Adaptive Systems

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Adaptive Systems

Contact person: Alexandros Paramythis
 

Our current work on adaptive systems falls into the following main categories:

You may also want to have a look at our ongoing projects in this area.

 

Areas of work

Adaptive support for (collaborative) eLearning

There is a recently completed EU-funded project in this area (Adaptive Learning Spaces -- see below for more information), as well as an ongoing FWF-funded project that started on January 1st 2008 (Adaptive Support for Collaborative eLearning -- details also below).
 

Meta-adaptation and self-regulation


Self-regulation is a form of meta-adaptivity and, in simplified terms, it refers to an adaptive system's capacity to improve its adaptive behaviour through learning. For a relatively complete introduction to the field, you may want to refer to this paper:

  • Paramythis, A. (2004). Towards Self-Regulating Adaptive Systems. In Weibelzahl, S., & Henze, N. (Eds.), Proceedings of the Annual Workshop of the SIG Adaptivity and User Modeling in Interactive Systems of the German Informatics Society (ABIS04), Berlin, October 4-5 (pp. 57-63).

For an example of ways in which meta-adaptivity, and self-regulation in particular, can affect our current approaches to designing and implementing adaptive systems, you can have a look at the papers below accepted for publication in AH2006. Actually, the first of the two papers, accepted for presentation in the main track of the conference, is a short version of the second, accepted for publication in the joint A3H and A3EH workshop.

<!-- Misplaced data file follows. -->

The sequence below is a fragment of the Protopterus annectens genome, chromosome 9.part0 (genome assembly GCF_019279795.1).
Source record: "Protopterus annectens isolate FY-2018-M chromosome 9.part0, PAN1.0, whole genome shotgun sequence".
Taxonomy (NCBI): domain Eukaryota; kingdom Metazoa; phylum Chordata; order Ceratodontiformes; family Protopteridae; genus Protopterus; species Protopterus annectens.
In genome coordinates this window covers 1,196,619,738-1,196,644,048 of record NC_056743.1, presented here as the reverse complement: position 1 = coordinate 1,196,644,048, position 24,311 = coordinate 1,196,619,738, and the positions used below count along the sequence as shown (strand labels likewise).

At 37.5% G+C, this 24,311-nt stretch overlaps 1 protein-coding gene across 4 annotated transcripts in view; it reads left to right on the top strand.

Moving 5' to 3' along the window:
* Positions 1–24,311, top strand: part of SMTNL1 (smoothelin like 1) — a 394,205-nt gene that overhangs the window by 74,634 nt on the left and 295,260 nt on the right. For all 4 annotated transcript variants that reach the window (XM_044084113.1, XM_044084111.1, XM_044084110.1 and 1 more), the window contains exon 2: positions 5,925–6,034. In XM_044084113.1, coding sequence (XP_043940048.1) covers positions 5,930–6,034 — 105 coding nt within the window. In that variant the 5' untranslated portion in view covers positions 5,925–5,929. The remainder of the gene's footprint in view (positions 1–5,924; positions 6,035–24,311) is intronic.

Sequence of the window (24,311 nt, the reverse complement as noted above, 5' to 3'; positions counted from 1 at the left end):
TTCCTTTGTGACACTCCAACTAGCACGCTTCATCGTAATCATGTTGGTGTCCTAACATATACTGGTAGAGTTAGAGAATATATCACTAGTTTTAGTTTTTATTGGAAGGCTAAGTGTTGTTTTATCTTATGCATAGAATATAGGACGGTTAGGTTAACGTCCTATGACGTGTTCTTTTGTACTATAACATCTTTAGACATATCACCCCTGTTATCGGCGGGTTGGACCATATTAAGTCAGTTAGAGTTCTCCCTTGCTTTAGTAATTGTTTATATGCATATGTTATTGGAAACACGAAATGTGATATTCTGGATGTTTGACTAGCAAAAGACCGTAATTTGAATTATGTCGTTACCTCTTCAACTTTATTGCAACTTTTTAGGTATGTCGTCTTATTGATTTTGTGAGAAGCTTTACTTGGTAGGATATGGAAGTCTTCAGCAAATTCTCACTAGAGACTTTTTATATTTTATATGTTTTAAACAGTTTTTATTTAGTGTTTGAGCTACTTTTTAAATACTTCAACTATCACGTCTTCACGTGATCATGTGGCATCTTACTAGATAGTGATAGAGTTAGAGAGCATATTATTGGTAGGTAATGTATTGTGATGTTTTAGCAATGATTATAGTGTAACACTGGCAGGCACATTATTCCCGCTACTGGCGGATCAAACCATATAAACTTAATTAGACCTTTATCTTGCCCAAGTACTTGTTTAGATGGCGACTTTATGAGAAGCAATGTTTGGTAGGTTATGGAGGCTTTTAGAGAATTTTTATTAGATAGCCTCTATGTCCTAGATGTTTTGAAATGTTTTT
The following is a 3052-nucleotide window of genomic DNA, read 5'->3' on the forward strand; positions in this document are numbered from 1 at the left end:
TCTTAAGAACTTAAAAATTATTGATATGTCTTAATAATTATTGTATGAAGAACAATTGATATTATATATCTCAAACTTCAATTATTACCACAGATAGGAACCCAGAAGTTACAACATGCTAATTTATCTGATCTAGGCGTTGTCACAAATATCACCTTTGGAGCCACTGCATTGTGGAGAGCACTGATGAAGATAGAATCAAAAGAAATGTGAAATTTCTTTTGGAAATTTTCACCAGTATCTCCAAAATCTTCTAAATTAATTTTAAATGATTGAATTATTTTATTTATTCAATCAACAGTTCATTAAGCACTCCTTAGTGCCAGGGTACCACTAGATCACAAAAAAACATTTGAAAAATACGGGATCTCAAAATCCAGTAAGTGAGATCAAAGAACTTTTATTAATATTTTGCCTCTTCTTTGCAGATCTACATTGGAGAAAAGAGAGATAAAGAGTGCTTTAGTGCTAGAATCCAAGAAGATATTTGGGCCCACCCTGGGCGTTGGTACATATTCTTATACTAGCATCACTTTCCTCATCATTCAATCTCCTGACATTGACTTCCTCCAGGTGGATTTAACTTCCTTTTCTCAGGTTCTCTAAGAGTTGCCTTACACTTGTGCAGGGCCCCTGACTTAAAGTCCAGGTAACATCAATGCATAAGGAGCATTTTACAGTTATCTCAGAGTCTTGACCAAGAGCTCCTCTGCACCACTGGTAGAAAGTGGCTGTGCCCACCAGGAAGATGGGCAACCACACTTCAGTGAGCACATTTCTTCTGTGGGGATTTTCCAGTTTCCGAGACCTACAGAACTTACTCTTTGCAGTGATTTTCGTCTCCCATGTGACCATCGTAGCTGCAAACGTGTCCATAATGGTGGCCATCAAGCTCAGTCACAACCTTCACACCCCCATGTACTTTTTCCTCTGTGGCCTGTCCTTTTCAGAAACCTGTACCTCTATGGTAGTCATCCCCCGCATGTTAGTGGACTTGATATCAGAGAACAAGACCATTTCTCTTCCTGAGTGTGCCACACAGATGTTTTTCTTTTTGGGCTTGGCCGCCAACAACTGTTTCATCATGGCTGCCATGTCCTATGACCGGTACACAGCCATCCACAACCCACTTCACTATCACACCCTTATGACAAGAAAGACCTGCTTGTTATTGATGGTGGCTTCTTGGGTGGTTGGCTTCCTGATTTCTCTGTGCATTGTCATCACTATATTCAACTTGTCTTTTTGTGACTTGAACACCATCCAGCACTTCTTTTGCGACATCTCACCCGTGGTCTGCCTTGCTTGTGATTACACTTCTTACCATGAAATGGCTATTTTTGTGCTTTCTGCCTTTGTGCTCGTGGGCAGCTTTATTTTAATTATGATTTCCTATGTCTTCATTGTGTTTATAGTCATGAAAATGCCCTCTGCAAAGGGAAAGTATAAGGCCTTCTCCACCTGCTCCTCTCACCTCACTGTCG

Work in this area is moving along two axes: (a) development of the formal theoretical basis for self-regulation, and (b) implementation and integration of self-regulatory bahaviour in an adaptattion "engine".
 

Development of a generic hypermedia adaptation engine

We are working on a hypermedia adaptation that is intended to be applicable to any web-based system that has an XML "pipeline", or has an XML-based representation of the document (fragments) to be returned to the user, at any stage of the request-response cycle. The engine supports adaptation "performatives", which can be thought of as adaptation "verbs" that encapsulate adaptation techniques at different levels of granularity, or manipulate the system's adaptation models.